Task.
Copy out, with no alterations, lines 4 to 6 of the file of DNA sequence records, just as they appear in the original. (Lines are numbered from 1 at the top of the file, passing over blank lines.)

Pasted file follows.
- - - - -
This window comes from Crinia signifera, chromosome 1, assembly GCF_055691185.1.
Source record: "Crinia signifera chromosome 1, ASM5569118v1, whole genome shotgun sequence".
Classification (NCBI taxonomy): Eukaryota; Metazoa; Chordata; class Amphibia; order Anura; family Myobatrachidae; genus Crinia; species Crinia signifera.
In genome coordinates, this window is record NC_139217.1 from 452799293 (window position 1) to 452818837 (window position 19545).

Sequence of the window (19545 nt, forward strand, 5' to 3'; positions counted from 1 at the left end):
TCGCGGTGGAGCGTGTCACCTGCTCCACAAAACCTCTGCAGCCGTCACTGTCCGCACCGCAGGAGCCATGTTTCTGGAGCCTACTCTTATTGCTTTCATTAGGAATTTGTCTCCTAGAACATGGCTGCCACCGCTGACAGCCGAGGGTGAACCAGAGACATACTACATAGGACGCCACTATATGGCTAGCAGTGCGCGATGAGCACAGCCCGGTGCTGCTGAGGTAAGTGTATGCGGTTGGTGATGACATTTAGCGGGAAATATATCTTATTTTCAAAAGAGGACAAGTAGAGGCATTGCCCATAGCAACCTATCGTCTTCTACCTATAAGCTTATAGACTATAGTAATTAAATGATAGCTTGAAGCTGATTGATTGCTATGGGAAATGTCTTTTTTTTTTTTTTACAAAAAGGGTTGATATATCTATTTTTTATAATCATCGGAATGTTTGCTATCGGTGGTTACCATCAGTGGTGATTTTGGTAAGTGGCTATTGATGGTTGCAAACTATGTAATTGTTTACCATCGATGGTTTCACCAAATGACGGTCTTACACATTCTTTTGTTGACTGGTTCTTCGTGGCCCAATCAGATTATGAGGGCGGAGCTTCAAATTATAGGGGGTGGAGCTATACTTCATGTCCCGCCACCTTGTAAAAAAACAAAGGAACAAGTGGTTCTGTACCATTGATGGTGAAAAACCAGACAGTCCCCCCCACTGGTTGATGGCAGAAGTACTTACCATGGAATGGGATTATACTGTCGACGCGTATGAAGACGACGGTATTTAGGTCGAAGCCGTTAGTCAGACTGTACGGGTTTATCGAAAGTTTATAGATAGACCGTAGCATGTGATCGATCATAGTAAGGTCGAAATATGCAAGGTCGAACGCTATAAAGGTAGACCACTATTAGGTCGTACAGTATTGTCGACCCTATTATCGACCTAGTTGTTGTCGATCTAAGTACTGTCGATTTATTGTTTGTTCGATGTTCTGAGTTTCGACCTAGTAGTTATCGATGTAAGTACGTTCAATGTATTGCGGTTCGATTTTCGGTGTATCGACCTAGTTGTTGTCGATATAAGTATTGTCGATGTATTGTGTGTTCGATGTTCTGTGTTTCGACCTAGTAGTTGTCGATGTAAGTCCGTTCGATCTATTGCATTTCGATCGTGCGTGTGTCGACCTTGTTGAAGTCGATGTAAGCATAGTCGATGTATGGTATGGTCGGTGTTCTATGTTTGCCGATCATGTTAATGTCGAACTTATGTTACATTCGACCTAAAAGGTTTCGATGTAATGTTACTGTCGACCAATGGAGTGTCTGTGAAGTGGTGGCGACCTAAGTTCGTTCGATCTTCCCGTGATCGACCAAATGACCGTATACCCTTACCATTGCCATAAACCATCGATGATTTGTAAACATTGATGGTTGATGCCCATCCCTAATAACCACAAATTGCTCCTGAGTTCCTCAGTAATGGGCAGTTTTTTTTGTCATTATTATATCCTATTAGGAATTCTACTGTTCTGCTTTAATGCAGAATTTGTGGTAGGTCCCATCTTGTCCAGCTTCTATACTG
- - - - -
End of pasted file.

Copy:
In genome coordinates, this window is record NC_139217.1 from 452799293 (window position 1) to 452818837 (window position 19545).

Sequence of the window (19545 nt, forward strand, 5' to 3'; positions counted from 1 at the left end):
TCGCGGTGGAGCGTGTCACCTGCTCCACAAAACCTCTGCAGCCGTCACTGTCCGCACCGCAGGAGCCATGTTTCTGGAGCCTACTCTTATTGCTTTCATTAGGAATTTGTCTCCTAGAACATGGCTGCCACCGCTGACAGCCGAGGGTGAACCAGAGACATACTACATAGGACGCCACTATATGGCTAGCAGTGCGCGATGAGCACAGCCCGGTGCTGCTGAGGTAAGTGTATGCGGTTGGTGATGACATTTAGCGGGAAATATATCTTATTTTCAAAAGAGGACAAGTAGAGGCATTGCCCATAGCAACCTATCGTCTTCTACCTATAAGCTTATAGACTATAGTAATTAAATGATAGCTTGAAGCTGATTGATTGCTATGGGAAATGTCTTTTTTTTTTTTTTACAAAAAGGGTTGATATATCTATTTTTTATAATCATCGGAATGTTTGCTATCGGTGGTTACCATCAGTGGTGATTTTGGTAAGTGGCTATTGATGGTTGCAAACTATGTAATTGTTTACCATCGATGGTTTCACCAAATGACGGTCTTACACATTCTTTTGTTGACTGGTTCTTCGTGGCCCAATCAGATTATGAGGGCGGAGCTTCAAATTATAGGGGGTGGAGCTATACTTCATGTCCCGCCACCTTGTAAAAAAACAAAGGAACAAGTGGTTCTGTACCATTGATGGTGAAAAACCAGACAGTCCCCCCCACTGGTTGATGGCAGAAGTACTTACCATGGAATGGGATTATACTGTCGACGCGTATGAAGACGACGGTATTTAGGTCGAAGCCGTTAGTCAGACTGTACGGGTTTATCGAAAGTTTATAGATAGACCGTAGCATGTGATCGATCATAGTAAGGTCGAAATATGCAAGGTCGAACGCTATAAAGGTAGACCACTATTAGGTCGTACAGTATTGTCGACCCTATTATCGACCTAGTTGTTGTCGATCTAAGTACTGTCGATTTATTGTTTGTTCGATGTTCTGAGTTTCGACCTAGTAGTTATCGATGTAAGTACGTTCAATGTATTGCGGTTCGATTTTCGGTGTATCGACCTAGTTGTTGTCGATATAAGTATTGTCGATGTATTGTGTGTTCGATGTTCTGTGTTTCGACCTAGTAGTTGTCGATGTAAGTCCGTTCGATCTATTGCATTTCGATCGTGCGTGTGTCGACCTTGTTGAAGTCGATGTAAGCATAGTCGATGTATGGTATGGTCGGTGTTCTATGTTTGCCGATCATGTTAATGTCGAACTTATGTTACATTCGACCTAAAAGGTTTCGATGTAATGTTACTGTCGACCAATGGAGTGTCTGTGAAGTGGTGGCGACCTAAGTTCGTTCGATCTTCCCGTGATCGACCAAATGACCGTATACCCTTACCATTGCCATAAACCATCGATGATTTGTAAACATTGATGGTTGATGCCCATCCCTAATAACCACAAATTGCTCCTGAGTTCCTCAGTAATGGGCAGTTTTTTTTGTCATTATTATATCCTATTAGGAATTCTACTGTTCTGCTTTAATGCAGAATTTGTGGTAGGTCCCATCTTGTCCAGCTTCTATACTG